Neither reasonable nor actionable

 27 Jun 2017 - 11:59

At last after prolonged reluctance that created a lot of mystery and confusion in diplomatic circles around the world, the Saudi-led alliance has come up with a 13-point list of demands to end the ongoing Gulf crisis. From the boycotting countries side, apparently, it is a well-pondered move but for the rest of world the list of demands is nothing but a source of shock, surprise and an extension of diplomatic nonsense.

Knowingly or unknowingly the architects of the list of demands have given birth to an absurdity allowing people across the region in particular, and global audience in general, to poke fun on their handiwork. One Twitter user wrote that he was sure that the demand related to compensation money was from the Egyptian side.

Four Arab countries have called on Qatar to shut down Al Jazeera, terminate Turkish military presence in Qatar, curb relations with Iran and take 10 more such steep steps. The list of demands has been termed “neither reasonable nor actionable” by Qatar. The world stands with Qatar terming the demands “unrealistic” while people are blatantly calling them “absurd” and “ridiculous”.

As soon as the list of demands turned into headlines of the mainstream media, a new hashtag #WeDemandQatar surfaced on Twitter and the new trend occupied top position on social media platform in and around Qatar.

Avid users of Twitter mocked the list of demands by presenting their own demands like #WeDemandQatar “to stop interfering in Disney world, do the hokey pokey without putting their left leg in, stop winter from coming, provide a constant free-flowing supply of chai karak to all neighbouring countries, make a bald guy grow hair, kill someone who has just committed suicide, move from Middle East and settle down in Europe, walk on water, take the demands seriously, increase iPhone battery capacity” etc.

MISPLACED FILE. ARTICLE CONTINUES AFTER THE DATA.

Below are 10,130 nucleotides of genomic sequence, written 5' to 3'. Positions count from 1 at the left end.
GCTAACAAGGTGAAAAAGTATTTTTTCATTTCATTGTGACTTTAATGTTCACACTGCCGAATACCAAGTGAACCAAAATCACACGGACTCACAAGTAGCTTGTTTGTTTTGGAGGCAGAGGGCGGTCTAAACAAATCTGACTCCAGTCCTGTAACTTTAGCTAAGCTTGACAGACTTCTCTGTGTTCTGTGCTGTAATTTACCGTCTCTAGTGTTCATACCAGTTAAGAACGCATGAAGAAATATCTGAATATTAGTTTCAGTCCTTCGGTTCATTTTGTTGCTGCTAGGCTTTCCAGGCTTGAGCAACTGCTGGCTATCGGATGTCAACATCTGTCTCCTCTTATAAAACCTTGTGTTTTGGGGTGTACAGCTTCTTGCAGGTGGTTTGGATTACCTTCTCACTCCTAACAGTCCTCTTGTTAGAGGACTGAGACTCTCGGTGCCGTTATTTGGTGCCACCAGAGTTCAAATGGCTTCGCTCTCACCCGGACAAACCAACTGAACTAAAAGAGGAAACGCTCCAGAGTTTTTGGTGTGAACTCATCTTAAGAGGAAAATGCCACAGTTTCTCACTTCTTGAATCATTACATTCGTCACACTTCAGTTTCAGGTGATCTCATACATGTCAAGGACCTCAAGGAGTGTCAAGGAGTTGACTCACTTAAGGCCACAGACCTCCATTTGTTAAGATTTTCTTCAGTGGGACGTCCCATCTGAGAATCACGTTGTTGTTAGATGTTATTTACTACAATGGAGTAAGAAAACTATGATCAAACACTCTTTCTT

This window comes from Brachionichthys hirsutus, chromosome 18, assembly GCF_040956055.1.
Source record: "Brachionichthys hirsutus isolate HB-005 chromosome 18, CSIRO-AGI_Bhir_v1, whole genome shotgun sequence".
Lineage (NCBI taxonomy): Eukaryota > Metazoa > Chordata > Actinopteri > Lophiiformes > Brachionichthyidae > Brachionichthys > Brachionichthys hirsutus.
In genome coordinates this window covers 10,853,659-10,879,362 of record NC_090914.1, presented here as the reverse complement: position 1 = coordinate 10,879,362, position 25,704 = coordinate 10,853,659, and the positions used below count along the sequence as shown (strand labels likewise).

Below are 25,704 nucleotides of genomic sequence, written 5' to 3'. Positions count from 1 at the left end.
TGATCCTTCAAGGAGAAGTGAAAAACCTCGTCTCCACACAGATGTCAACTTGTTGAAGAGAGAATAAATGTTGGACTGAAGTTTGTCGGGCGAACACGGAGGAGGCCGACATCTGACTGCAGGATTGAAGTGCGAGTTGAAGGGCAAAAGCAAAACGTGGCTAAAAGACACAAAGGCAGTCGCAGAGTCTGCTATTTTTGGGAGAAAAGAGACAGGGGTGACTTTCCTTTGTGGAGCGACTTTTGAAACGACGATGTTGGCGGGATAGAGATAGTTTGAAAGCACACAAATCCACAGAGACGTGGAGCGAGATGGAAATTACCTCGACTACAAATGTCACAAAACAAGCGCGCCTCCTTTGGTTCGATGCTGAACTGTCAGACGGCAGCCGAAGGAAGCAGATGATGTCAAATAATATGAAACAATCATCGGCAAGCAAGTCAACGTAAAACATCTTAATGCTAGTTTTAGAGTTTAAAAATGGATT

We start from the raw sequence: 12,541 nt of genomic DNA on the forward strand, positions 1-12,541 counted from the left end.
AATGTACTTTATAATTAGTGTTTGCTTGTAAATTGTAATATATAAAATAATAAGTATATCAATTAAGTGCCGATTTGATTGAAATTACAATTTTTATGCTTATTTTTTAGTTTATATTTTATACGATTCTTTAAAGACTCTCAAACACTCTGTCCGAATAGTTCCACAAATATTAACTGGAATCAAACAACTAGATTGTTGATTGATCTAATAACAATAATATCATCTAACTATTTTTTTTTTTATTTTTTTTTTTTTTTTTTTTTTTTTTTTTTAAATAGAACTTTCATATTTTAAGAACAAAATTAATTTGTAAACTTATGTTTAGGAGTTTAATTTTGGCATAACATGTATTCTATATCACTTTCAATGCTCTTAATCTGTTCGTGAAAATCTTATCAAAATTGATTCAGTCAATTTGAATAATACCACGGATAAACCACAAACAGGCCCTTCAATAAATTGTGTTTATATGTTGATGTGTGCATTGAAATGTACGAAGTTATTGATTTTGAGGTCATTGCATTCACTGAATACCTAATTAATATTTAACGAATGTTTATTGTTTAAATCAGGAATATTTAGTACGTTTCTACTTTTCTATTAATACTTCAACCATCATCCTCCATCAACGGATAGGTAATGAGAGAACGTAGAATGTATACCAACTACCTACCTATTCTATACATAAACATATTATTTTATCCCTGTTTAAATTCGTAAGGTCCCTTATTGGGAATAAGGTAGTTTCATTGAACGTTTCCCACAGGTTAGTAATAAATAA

Another shocking demand is asking Qatar to pay reparations for “damages and loss of life caused by Qatar’s policies.” The document says that this sum will be determined in conjunction with Qatar.  And then a 10-day ultimatum to accept demands is something more than nonsensical and undiplomatic in nature.

These countries first laid siege against Qatar, fully utilised their propaganda machines to malign Qatar with baseless allegations of “supporting terror organisations”, used foul language (especially UAE officials) against Qatar and its leadership and now these “ultimatums”.

Even former US President Roosevelt, the founder of “big stick diplomacy” used to believe in ‘speaking softly’ and he in fact had a big stick to frighten his opponents due to his country’s gigantic military machine. But, these four Arab states are deprived of both “big stick” and polite talk.   

A Qatari tweeted: “The list is rejected from the people before it is dismissed by the government.”  Another Twitter user observed: “In case these demands are justified, there left nothing except ordering Qatari people (from boycotting countries) to divorce their spouses.”

Sticking to country’s principled stance, Sheikh Saif bin Ahmed Al Thani, director of the Qatar government’s communications office has said: “This list of demands confirms what Qatar has said from the beginning — the illegal blockade has nothing to do with combating terrorism, it is about limiting Qatar’s sovereignty, and outsourcing our foreign policy.”

Turkish President Recep Tayyip Erdogan has welcomed Qatar’s stand on the list of demands, saying that the ultimatum is “against international law”.  “We welcome [Qatar’s position] because we consider the 13-point list is against international law,” Erdogan was quoted as saying by the state-run news agency Anadolu.

The recent plan of deployment of more Turkish troops in Qatar has been passed by Turkish parliament after imposition of blockade on Qatar by three Gulf countries. But, the agreement for the establishment of the Doha Base was signed by Turkey and Qatar back in 2014. Why did not these four Arab states object over it in the last three years?